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Ipsy-Dipsy Spider: The World’s Most Bizarre Spiders

Spiders are one of the scariest insects that exist in the planet, with its eight feet and hair-covered body. No wonder most people call different pest control services. But did you know that not all species of spiders are purely creepy? Some of them are awesome, especially with their means of adapting in the environment it is in – may it be via camouflage or Batesian mimicry or enhanced agility.

Here we’ve listed some of the most bizarre and amazing spiders that set foot (or feet) and bring diversity to the feared species.

 

Happy face spider (Theridon grallator)

happy-spider

Also known in Hawaii as nananana makaki’i, this spider is actually closely related to the feared and deadly black widow spider. Despite it being related to the venomous black widow, it is not dangerous to humans in any way. The happy face spider has strange patterns in its abdomen that resembles a smiling face, and sometimes a frowning or a screaming face.

Unfortunately, the happy face spider is considered as endangered because of the reduction of its natural habitat.

 

Kerangga ant-like jumping spider (Myrmarachne plataleoides)

Myrmarachne-plataleoides

What you are seeing is an actual spider, not an ant. The kerangga ant-like jumping spider is a great example of Batesian mimicry, a kind of adaptation in which a harmless animal imitates another harmful species. It imitates the appearance of a weaver ant, known to be aggressive and has lasting bite. Although the Kerangga ant-like jumping spider is harmless and shy, it pretends to be just as tough and walks exactly the same as a weaver ant.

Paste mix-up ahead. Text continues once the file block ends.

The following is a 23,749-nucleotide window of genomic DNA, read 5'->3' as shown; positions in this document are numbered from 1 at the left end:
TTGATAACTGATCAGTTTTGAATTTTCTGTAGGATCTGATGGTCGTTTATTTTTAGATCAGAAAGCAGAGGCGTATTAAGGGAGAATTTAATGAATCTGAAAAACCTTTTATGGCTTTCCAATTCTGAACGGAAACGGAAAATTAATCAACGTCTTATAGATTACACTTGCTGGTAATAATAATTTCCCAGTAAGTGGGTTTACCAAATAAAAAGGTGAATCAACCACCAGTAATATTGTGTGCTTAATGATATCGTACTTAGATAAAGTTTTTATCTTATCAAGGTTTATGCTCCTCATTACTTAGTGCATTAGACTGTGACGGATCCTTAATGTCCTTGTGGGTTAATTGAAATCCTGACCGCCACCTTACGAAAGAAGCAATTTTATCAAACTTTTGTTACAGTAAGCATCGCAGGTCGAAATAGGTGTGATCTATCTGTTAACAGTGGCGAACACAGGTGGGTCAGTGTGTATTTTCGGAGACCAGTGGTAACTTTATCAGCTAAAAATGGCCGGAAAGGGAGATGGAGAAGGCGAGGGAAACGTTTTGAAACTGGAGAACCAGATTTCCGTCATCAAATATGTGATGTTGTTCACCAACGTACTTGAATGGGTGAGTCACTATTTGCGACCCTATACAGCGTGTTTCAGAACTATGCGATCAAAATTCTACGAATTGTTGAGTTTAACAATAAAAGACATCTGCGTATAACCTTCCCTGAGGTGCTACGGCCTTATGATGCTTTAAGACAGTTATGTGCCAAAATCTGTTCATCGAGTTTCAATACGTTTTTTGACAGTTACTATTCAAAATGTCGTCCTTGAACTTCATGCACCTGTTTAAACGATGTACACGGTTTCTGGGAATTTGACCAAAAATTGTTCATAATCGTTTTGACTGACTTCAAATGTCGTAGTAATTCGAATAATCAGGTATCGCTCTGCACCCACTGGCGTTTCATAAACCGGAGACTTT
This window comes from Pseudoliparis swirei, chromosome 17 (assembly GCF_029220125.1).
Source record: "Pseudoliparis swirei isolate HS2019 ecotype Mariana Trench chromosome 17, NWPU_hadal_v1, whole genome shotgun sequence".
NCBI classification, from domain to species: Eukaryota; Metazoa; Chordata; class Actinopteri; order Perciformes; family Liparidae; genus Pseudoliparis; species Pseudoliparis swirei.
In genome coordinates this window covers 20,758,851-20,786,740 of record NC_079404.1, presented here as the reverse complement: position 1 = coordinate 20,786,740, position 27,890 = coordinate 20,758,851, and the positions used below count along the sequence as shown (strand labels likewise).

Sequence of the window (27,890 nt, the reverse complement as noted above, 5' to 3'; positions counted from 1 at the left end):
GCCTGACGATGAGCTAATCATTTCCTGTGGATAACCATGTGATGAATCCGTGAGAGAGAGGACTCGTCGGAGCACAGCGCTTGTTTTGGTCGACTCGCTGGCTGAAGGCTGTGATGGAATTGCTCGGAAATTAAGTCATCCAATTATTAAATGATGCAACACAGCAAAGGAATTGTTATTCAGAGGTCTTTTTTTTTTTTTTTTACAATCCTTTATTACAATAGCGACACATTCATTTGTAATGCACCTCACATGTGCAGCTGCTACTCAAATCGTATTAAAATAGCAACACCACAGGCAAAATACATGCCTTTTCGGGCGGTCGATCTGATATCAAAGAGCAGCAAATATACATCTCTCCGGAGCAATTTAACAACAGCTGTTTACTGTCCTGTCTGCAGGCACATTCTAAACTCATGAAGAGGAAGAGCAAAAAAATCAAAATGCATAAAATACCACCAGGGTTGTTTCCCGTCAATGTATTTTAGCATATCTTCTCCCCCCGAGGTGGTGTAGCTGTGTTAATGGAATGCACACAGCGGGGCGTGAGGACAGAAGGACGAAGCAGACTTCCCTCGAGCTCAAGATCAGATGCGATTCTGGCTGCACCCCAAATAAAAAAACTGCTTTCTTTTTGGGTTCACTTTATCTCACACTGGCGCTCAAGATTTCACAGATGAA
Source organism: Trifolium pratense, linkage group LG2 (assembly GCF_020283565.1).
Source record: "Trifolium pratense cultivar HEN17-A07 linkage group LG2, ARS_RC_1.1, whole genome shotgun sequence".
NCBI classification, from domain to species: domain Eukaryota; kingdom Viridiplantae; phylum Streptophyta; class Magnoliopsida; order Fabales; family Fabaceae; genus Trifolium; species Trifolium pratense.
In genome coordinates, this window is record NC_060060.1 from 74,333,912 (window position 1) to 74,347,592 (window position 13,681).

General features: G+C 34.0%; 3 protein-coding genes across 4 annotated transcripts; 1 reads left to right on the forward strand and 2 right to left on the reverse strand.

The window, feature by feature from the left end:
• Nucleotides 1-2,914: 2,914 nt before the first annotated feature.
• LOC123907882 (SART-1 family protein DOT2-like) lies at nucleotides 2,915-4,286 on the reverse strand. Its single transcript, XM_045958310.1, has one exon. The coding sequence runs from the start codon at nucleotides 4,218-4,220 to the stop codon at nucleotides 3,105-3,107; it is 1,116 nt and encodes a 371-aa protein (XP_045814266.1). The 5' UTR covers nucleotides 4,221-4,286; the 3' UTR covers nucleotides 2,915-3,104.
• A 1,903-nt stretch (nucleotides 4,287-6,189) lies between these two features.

The Kerangga ant-like jumping spider is only found in India, China, and parts of South Eastern Asia.

 

Diving bell spider (Argyroneta aquatica)

diving-spider

Also known as the water spider, the diving bell spider is the only completely aquatic spider. It is commonly found in Europe and Asia, living in ponds and slow moving streams and shallow lakes. It builds an underwater nest (or retreat) with silk, and fills it with air that it took from the surface. When the retreat is already filled with air, the silk becomes bell shaped with a silvery shine. This is where the spider’s name came from. It spends most of its time inside the bell, feeding on any aquatic invertebrate that passes by, such as backswimmers, water striders, larvae, tadpoles, and small fish.

 

Vegetarian spider (Bagheera kiplingi)

Bagheera_kiplingi

The Bagheera kiplingi got its name from Bagheera, the black panther in The Jungle Book, and Rudyard Kipling, the book’s author. The Bagheera kiplingi also got its name from its great agility, something common amongst all jumping spiders. However, as compared to all other jumping spiders, the Bagheera kiplingi is not a predator, but a complete vegetarian. It feeds mostly on acacia buds and nectars. It uses its speed to escape from the aggressive ants that protect acacia trees.

 

Although spiders are feared because of their appearance and their potent venom, we should remember that they play a vital role in our ecosystem – maintaining balance amongst other insects and animals.


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